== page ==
LONDON: Copper sank to its lowest price in a month on Thursday and other base metals also slipped on the prospects of a December US interest rate hike, which boosted the dollar. Zinc and lead touched their weakest levels in nearly a month as metals also felt the impact of persistent worries about global economic growth and soggy metals demand.
“The main driver behind the drop in prices must be the speeches of the Fed officials, driving the dollar higher and weighing on the wider commodity space,” said analyst Daniel Briesemann at Commerzbank in Frankfurt.
Federal Reserve Chair Janet Yellen on Wednesday pointed to a possible December interest rate “liftoff”, sending the dollar surging to a three-month high.
A firmer dollar often curbs demand for commodities, making them more expensive for buyers outside the United States since they are priced in the US currency.
Three-month copper on the London Metal Exchange had slipped 1.9 percent to $ 5,039 a tonne by 1100 GMT, having hit its weakest since Oct. 2 at $ 5,037.50 a tonne.
Shanghai Futures Exchange copper eased 0.8 percent to 38,480 yuan ($ 6,067) a tonne.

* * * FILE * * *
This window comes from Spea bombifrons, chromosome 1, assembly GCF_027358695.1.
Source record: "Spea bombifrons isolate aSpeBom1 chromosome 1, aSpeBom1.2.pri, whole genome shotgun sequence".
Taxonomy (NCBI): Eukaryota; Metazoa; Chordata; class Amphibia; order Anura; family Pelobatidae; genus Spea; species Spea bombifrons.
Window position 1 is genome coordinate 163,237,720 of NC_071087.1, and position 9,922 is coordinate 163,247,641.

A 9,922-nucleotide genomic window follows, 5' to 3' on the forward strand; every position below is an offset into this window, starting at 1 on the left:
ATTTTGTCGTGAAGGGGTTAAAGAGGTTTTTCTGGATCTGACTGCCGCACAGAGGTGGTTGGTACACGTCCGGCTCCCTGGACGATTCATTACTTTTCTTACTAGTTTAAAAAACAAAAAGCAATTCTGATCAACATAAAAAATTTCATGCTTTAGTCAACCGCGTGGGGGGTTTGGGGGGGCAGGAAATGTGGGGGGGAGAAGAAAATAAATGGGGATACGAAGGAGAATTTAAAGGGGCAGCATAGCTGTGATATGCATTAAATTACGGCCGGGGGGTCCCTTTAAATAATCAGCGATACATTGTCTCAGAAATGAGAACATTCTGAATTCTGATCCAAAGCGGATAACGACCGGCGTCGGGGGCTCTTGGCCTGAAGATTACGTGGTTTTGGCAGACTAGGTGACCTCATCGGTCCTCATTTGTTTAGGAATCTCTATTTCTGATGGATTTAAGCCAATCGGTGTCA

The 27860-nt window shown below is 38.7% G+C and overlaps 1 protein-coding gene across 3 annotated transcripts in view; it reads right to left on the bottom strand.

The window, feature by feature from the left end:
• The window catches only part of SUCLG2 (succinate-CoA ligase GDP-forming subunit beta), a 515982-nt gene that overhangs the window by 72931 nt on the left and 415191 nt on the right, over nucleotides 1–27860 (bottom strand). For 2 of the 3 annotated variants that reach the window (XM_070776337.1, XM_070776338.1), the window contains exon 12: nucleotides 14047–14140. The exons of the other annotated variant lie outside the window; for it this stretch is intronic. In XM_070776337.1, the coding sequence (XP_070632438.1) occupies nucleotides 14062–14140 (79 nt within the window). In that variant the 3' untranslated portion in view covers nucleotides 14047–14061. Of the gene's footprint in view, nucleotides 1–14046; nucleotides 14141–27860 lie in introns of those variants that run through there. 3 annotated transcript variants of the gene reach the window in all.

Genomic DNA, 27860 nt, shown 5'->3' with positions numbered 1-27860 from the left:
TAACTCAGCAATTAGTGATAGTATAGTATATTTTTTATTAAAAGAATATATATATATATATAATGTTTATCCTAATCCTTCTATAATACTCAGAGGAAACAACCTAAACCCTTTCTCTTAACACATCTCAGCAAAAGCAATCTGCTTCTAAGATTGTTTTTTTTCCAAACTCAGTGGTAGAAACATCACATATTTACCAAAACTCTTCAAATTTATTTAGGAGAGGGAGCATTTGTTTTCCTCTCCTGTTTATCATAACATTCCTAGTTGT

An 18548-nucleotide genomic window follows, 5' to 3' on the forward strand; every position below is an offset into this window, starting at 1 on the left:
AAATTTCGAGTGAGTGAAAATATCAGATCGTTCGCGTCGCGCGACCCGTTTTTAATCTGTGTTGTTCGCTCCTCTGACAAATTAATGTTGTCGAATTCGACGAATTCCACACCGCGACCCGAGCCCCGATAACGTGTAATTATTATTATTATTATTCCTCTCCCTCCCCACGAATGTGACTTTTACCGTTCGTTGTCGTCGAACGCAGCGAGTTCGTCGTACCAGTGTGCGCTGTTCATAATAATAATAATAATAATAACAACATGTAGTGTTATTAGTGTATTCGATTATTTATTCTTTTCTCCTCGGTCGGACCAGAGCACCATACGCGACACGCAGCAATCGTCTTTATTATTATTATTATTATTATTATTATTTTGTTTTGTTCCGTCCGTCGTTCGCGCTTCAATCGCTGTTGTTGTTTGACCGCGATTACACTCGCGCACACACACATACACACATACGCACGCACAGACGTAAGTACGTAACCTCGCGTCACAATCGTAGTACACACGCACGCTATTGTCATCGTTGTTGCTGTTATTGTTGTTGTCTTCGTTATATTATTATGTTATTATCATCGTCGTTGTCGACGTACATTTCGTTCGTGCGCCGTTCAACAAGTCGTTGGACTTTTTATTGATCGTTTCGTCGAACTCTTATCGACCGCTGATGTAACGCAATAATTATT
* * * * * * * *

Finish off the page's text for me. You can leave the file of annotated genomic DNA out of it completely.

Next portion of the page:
A surprise drop in German industrial orders also soured sentiment towards industrial metals. Briesemann noted that the market seemed to ignore a firmer Chinese equity market, which often move in tandem with base metals.
“The market is just concentrating on the negative, ignoring any positive factors.
The mood is very, very negative and as long as this does not change, then we should probably be prepared for even lower prices,” he said.
Analyst Dan Morgan at UBS in Sydney said copper prices have been underpinned by signs that China’s easing measures may be helping the world’s second biggest economy stabilise.
“I’m a little more constructive than others. I do think we’ll see a little bit more grid spending in the next couple of months, which should also be supportive of prices.”
China’s state grid, the country’s biggest copper buyer, is expected to boost spending into the end of the year to meet its 2015 spending pledge.
China’s power sector accounts for nearly 20 percent of global copper demand.
UBS expects copper prices to average at $ 2.40 per pound ($ 5,291 a tonne) in the fourth quarter. LME zinc dropped 1.2 percent to $ 1,661 a tonne and lead shed 1.1 percent to $ 1,663, the weakest in four weeks, while aluminium gave up 0.8 percent to $ 1,494.
Shanghai aluminium premiums slumped to $ 95-$ 115, the lowest in more than three years, amid a domestic glut.